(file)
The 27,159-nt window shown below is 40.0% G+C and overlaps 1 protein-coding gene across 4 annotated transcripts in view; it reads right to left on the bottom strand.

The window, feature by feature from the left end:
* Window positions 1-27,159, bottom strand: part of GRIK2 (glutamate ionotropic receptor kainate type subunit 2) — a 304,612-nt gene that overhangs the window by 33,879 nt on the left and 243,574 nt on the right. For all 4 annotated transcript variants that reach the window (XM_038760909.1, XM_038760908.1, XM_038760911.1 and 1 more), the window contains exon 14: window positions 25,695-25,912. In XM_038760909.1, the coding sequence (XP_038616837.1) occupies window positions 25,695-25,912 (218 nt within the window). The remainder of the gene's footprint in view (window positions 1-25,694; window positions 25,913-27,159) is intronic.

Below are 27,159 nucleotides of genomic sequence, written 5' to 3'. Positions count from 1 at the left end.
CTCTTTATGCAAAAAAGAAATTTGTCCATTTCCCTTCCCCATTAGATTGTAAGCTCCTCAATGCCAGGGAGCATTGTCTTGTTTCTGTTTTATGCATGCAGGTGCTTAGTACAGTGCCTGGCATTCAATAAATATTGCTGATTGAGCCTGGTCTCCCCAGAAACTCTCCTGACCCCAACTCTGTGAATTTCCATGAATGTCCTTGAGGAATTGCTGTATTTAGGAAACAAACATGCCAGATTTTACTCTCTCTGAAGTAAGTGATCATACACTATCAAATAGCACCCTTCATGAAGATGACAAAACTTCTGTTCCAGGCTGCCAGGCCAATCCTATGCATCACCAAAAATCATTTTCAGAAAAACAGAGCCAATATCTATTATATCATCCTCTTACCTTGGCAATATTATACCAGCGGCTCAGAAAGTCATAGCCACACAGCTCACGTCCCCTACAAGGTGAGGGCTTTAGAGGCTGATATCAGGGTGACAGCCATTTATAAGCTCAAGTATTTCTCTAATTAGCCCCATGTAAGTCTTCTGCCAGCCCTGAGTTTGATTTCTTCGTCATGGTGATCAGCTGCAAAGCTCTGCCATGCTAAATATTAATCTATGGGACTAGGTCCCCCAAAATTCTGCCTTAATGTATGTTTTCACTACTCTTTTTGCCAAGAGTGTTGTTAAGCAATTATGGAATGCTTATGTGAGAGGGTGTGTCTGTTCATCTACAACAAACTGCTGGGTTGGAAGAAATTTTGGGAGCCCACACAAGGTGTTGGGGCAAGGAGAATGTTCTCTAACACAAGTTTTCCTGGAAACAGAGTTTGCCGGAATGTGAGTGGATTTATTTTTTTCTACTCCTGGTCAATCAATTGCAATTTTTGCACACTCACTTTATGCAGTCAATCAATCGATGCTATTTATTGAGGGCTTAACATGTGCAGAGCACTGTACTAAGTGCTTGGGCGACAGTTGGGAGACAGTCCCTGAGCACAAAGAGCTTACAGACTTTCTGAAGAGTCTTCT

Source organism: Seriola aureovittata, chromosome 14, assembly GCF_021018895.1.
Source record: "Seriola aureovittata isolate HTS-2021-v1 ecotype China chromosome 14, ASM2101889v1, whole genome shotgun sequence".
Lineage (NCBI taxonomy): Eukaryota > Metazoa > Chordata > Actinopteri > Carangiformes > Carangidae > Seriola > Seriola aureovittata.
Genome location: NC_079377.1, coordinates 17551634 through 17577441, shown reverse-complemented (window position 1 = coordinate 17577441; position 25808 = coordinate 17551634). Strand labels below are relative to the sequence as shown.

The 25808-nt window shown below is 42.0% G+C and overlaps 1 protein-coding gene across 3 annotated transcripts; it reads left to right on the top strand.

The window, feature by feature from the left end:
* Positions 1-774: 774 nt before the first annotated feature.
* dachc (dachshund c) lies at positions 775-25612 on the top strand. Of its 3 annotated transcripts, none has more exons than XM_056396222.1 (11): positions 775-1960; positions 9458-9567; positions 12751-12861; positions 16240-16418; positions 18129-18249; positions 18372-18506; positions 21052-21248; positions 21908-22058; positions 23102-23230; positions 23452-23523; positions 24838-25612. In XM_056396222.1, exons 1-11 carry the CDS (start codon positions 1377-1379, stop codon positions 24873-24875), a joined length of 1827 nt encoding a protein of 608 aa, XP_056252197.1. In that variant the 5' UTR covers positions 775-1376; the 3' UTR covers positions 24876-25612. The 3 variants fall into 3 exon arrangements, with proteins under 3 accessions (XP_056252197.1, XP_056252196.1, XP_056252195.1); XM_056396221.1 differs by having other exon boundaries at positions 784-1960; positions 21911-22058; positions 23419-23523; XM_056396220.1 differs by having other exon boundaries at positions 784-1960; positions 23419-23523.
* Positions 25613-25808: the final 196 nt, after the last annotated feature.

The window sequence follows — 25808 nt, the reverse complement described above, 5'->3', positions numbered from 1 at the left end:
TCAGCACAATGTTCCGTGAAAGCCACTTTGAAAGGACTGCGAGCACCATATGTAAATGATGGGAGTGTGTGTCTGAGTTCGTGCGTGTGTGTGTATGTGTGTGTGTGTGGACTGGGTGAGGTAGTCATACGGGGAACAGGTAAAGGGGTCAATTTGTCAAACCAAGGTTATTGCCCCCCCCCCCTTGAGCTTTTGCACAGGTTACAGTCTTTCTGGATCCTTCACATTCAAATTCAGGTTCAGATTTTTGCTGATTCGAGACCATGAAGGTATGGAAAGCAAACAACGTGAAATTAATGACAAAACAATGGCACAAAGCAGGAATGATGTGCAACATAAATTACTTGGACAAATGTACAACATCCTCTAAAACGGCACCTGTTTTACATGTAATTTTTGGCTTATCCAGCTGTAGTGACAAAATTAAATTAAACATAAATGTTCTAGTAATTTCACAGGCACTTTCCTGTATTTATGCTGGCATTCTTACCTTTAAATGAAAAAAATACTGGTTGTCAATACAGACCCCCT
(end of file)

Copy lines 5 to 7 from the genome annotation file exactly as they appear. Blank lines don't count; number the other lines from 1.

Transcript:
CTCTTTATGCAAAAAAGAAATTTGTCCATTTCCCTTCCCCATTAGATTGTAAGCTCCTCAATGCCAGGGAGCATTGTCTTGTTTCTGTTTTATGCATGCAGGTGCTTAGTACAGTGCCTGGCATTCAATAAATATTGCTGATTGAGCCTGGTCTCCCCAGAAACTCTCCTGACCCCAACTCTGTGAATTTCCATGAATGTCCTTGAGGAATTGCTGTATTTAGGAAACAAACATGCCAGATTTTACTCTCTCTGAAGTAAGTGATCATACACTATCAAATAGCACCCTTCATGAAGATGACAAAACTTCTGTTCCAGGCTGCCAGGCCAATCCTATGCATCACCAAAAATCATTTTCAGAAAAACAGAGCCAATATCTATTATATCATCCTCTTACCTTGGCAATATTATACCAGCGGCTCAGAAAGTCATAGCCACACAGCTCACGTCCCCTACAAGGTGAGGGCTTTAGAGGCTGATATCAGGGTGACAGCCATTTATAAGCTCAAGTATTTCTCTAATTAGCCCCATGTAAGTCTTCTGCCAGCCCTGAGTTTGATTTCTTCGTCATGGTGATCAGCTGCAAAGCTCTGCCATGCTAAATATTAATCTATGGGACTAGGTCCCCCAAAATTCTGCCTTAATGTATGTTTTCACTACTCTTTTTGCCAAGAGTGTTGTTAAGCAATTATGGAATGCTTATGTGAGAGGGTGTGTCTGTTCATCTACAACAAACTGCTGGGTTGGAAGAAATTTTGGGAGCCCACACAAGGTGTTGGGGCAAGGAGAATGTTCTCTAACACAAGTTTTCCTGGAAACAGAGTTTGCCGGAATGTGAGTGGATTTATTTTTTTCTACTCCTGGTCAATCAATTGCAATTTTTGCACACTCACTTTATGCAGTCAATCAATCGATGCTATTTATTGAGGGCTTAACATGTGCAGAGCACTGTACTAAGTGCTTGGGCGACAGTTGGGAGACAGTCCCTGAGCACAAAGAGCTTACAGACTTTCTGAAGAGTCTTCT

Source organism: Seriola aureovittata, chromosome 14, assembly GCF_021018895.1.
Source record: "Seriola aureovittata isolate HTS-2021-v1 ecotype China chromosome 14, ASM2101889v1, whole genome shotgun sequence".